Prof. Matthew Fisher
email: email@example.com ;
Office: 1118 Kohn Hall
Lectures: Tuesday, Thursday 12:30-1:45 pm, Phelps Hall 1448
Office Hours: Monday 2:00-3:00 pm, Wednesday 2:00-3:00 pm
Physics 217A will be an introduction to field theory methods, especially as used in condensed matter physics.
(I) Basic Field Theory Formalism: Illustrated via Single Particle Quantum Mechanic
A. Quantum Dynamics and Statistical Mechanics
B. Linear Response theory - Interaction and spectral representations, fluctuation-dissipation theorem
C. Imaginary time dynamics, "thermal" Green's function and analytic continuation
D. Path integral - brief review
E. Perturbation theory: Wicks thm, Feynman diagrams, self-energy and irreducible vertex
(II) Quantum Ising model as a Field theory
A. Single spin-dynamics - tunneling in a double-well potential
B. Phi-4 Scalar Field Theory - d+1 space-time dimensions
C. Quantum Phase Transition: Symmetry breaking, fluctuaitons and the renormalization group
(III) Interacting Boson Systems
A. Wave functions, 2nd quantization and field operators
B. Coherent State Path integral
C. Superfluidity; symmetry breaking, Goldstone modes, density-phase uncetainty
D. XY spin-models: path integral, Berry's phase for s=1/2, Phi-4 complex field theory for s=1
(IV) Quantum Magnetism: Heisenberg model
A. Spin-wave theory for ferro-antiferro manget
B. Path integral for a single spin; Berry's phase
C. Non-linear sigma model for spin-s antiferromagnet on hypercubic lattice, in d=1,2,3
(V) Duality for 1d and 2d Quantum Spin models
A. 1d Quantum Ising model; self-dual
B. 1d quantum XY model: Dual to Since-Gordon theory
C. 2d Quantum Ising model dual to Z2 gauge theory
D. 2d Quantum XY model: dual to U(1) Gauge theory
Textbooks: No official textbook. Some books you might wish to check out:
- "Quantum Many-particle systems", by Negele and Orland (quite formal, but very precise)
- "Interacting Electrons and Quantum Magnetism", by A. Auerbach (especially good on magnetism)
- "Quantum Phase Transitions", by S. Sachdev (great, but challenging)
- "Quantum Field theory of Many-body systems", by X.G.Wen (Wen's unique perspective - check it out)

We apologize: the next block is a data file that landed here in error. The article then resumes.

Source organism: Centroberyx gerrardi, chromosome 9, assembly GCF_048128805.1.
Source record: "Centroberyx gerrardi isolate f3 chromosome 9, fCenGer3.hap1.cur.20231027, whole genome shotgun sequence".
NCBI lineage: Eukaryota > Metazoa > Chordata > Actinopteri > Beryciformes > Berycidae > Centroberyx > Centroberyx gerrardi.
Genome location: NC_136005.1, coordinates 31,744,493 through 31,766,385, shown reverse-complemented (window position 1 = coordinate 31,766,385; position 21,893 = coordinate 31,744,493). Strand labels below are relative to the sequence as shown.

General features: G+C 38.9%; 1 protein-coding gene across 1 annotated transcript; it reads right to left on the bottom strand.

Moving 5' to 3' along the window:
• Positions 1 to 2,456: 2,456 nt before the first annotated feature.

- "Condensed Matter Field Theory", by A.Atland and B. Simons (newest, and closest to a textbook)
Homework: Roughly 5-7 homeworks throughout the quarter, available on the course web site. Homework solutions also posted online. You are encouraged to work together on the homeworks.
Help/feedback: In addition to my office hours and Ryans' office hours, I would be happy to schedule a mutually convenient time to chat about homework or other topics (best arranged by e-mail). I would greatly appreciate feedback on any aspect of the course, anytime throughout the quarter.
If quantum cosmologists can reconcile quantum mechanics with Einstein's Theory of General Relativity, we may be in for a wild ride, as scientists will finally have a single theory with the potential to describe all aspects of time and space in the universe. In short, we will be on our way to knowing the unknowable. Quite exciting, to say the least. At the heart of quantum theory lies such ideas as the particle nature of waves, the wave-like properties of particles, the quantized energy levels of atoms, and the Heisenberg Uncertainty Principle. It is from these fundamental assumptions about the natural world that we may be able to unlock its secrets through the development of a unified field theory. A good course in quantum physics will take students through the following areas:
- The wave function
- Time-independent Schrodinger equation
- Quantum mechanics in three dimensions
- Identical particles
- Time-independent perturbation theory
- The variational principle
- The WKB approximation
- Time-dependent perturbation theory
- The adiabatic approximation
There are plenty of books on quantum physics to be found on Google and Amazon.com. There is also a nice collection of books and journals devoted to this area which students can find at the Springer website.
The variational principle
If a quantum system has a Hamiltonian independent of time and one chooses a normalized “well behaved” function (i.e. a continuous function for which the first and second derivatives exist) then
where is the lowest energy eigenvalue of the Hamiltonian (bound energy).
In other words, if we chose a random test function the bounded energy will be minimum of the expression
Consider a one-dimensional system of a particle with a potential energy:
Make a graph of V vs X. Use the test function to determine the energy of the ground level. Note that there is no variational parameter. Note that is given by the equation (why?):
If you consider a test function having no variational parameter (that is having no constant coefficients inside) then the eigenvalue of the bound level can be approximated by
We can write:
since we have:
Consider you have a test function:
where f1 and f2 are real functions. Find the energy of the bound level in terms of the integrals
For the special case when:
find also the rapport of the coefficients:
If you have a test function of the type
Then the energy of the bound level is given by (like above):
gives the rapport of coefficients:
To have a solution of the above system of two equations one needs to have the characteristic determinant = 0. In other words the condition for existence of E states is:
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